Doctor of Philosophy (PhD)
First Advisor's Name
First Advisor's Committee Title
Second Advisor's Name
Aurora G. Mrcillo
Second Advisor's Committee Title
Third Advisor's Name
Third Advisor's Committee Title
Fourth Advisor's Name
Noble D. Cook
Fourth Advisor's Committee Title
Latin American History, Collective Memory, Afro-Platines, Argentina, Uruguay
Date of Defense
To counter regnant arguments in the historiography about the putative historical “forgetting” of Afro-Platines in their nations, “‘¡Pobres negros!’” explores the various social representations and commemorations devoted to blacks in the River Plate over the period from the mid-1800s to the 1930s. While never uniformly or consistently positive, over the nineteenth century these social remembrances nevertheless experienced a radical transformation. Early intellectual nation builders among the Generation of 1837 associated blacks with the forces of social, political, and cultural “barbarism.” These representations remained a part of the national memory until well into the late 1800s in liberal and progressive circles. For these thinkers, European immigration was the solution to all of Argentina’s ills.
However, starting in the middle of the nineteenth century, blacks in Argentina and Uruguay became the objects of more favorable remembrances, especially among nationalists. Blacks were now often depicted and historically remembered (and reimagined) as Platine Creoles and national heroes. Their white compatriots remembered that Afro-Platines, for instance, fought for and died defending their nations, and often lamented the fate of the “Poor blacks!” By dying for the cause of national sovereignty, blacks were seen as having vanished from the national scene and became the convenient objects of Creole nostalgia. National leaders like Bartolomé Mitre, the founder of the modern Argentine state and its historiography, nostalgically recalled and reimagined them as loyal patriots and heroes. Especially in Argentina, in the late 1800s and early 1900s, this nostalgia was further encouraged by the social and political problems often blamed on foreigners, Jews, and radicals (i.e., non-Argentines). In this socio-political climate, therefore, Afro-Platines were fondly depicted in sites of social memory as loyal sons of the nation, as opposed to foreign anti-patriots and subversives. Even if incorporated as inferiors into the national imaginary, Afro-Platines were nonetheless variously commemorated by Creole elites at the turn of the nineteenth century (and, indeed, beyond).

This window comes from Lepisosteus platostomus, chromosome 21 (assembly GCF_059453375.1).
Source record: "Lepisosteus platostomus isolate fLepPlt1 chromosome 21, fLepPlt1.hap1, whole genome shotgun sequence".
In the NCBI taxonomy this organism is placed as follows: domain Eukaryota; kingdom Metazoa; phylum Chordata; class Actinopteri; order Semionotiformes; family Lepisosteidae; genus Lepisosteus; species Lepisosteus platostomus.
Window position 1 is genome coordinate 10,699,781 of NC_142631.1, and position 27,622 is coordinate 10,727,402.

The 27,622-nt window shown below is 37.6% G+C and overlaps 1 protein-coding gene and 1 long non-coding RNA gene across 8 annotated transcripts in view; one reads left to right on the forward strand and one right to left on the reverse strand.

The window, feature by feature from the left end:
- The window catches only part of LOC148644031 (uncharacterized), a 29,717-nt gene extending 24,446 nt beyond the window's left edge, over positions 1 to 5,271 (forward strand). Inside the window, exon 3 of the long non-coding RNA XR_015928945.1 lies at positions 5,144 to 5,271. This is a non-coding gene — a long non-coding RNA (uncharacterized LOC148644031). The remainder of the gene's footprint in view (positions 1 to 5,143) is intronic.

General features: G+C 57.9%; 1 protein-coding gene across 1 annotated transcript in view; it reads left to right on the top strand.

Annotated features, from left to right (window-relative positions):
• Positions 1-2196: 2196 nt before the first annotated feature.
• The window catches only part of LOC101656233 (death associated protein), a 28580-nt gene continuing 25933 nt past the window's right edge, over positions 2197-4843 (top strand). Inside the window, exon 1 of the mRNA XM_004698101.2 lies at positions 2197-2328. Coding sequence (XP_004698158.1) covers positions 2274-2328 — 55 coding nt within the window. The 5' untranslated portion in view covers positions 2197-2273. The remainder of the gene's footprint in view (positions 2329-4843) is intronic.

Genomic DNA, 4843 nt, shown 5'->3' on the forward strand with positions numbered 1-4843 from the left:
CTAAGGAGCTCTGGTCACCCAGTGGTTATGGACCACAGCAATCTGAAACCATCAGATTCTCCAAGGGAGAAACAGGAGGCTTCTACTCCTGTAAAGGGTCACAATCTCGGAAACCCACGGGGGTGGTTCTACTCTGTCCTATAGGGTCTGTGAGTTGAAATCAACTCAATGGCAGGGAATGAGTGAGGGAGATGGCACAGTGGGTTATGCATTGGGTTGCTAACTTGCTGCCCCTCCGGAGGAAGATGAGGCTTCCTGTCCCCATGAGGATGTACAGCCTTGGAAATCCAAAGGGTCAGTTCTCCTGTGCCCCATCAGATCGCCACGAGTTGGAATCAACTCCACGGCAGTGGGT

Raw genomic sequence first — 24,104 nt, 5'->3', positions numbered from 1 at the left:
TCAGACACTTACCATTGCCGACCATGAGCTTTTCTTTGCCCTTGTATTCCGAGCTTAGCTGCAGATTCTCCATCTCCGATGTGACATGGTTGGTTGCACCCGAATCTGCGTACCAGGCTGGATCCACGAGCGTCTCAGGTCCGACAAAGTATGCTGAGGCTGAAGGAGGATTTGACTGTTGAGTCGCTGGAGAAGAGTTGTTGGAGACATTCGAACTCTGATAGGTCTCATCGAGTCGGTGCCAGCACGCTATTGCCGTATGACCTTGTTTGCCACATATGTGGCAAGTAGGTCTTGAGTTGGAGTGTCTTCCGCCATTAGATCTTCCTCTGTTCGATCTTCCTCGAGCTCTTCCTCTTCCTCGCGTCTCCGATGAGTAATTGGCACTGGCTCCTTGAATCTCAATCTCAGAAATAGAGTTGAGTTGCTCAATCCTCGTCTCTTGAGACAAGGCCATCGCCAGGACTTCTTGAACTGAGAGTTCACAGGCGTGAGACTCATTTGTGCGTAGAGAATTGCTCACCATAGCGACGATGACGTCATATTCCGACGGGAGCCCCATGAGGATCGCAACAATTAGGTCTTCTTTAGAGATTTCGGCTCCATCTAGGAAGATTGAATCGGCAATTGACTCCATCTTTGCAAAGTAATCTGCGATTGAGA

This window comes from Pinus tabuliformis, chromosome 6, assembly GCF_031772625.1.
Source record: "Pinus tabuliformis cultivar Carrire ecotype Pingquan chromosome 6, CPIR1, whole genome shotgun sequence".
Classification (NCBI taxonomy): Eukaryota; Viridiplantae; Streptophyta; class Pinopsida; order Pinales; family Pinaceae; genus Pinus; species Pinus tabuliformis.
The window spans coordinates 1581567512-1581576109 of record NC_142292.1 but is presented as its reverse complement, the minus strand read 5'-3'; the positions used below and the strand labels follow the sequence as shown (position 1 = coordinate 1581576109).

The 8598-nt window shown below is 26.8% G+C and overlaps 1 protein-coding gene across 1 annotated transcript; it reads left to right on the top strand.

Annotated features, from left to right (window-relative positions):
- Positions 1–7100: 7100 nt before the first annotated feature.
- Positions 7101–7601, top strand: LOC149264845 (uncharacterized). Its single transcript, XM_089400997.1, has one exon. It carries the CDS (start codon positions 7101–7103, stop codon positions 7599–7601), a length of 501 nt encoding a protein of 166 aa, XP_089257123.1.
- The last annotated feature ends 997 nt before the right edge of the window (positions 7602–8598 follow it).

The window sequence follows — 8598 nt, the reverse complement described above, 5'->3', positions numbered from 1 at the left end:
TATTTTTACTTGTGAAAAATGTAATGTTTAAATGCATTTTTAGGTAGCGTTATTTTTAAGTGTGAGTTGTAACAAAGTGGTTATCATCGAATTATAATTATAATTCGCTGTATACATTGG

Pacheco, Roberto, "“¡Pobres Negros!” The Social Representations and Commemorations of Blacks in the River Plate from the Mid-Nineteenth Century to the First Half of the Twentieth (and Beyond)" (2015). FIU Electronic Theses and Dissertations. 2184.
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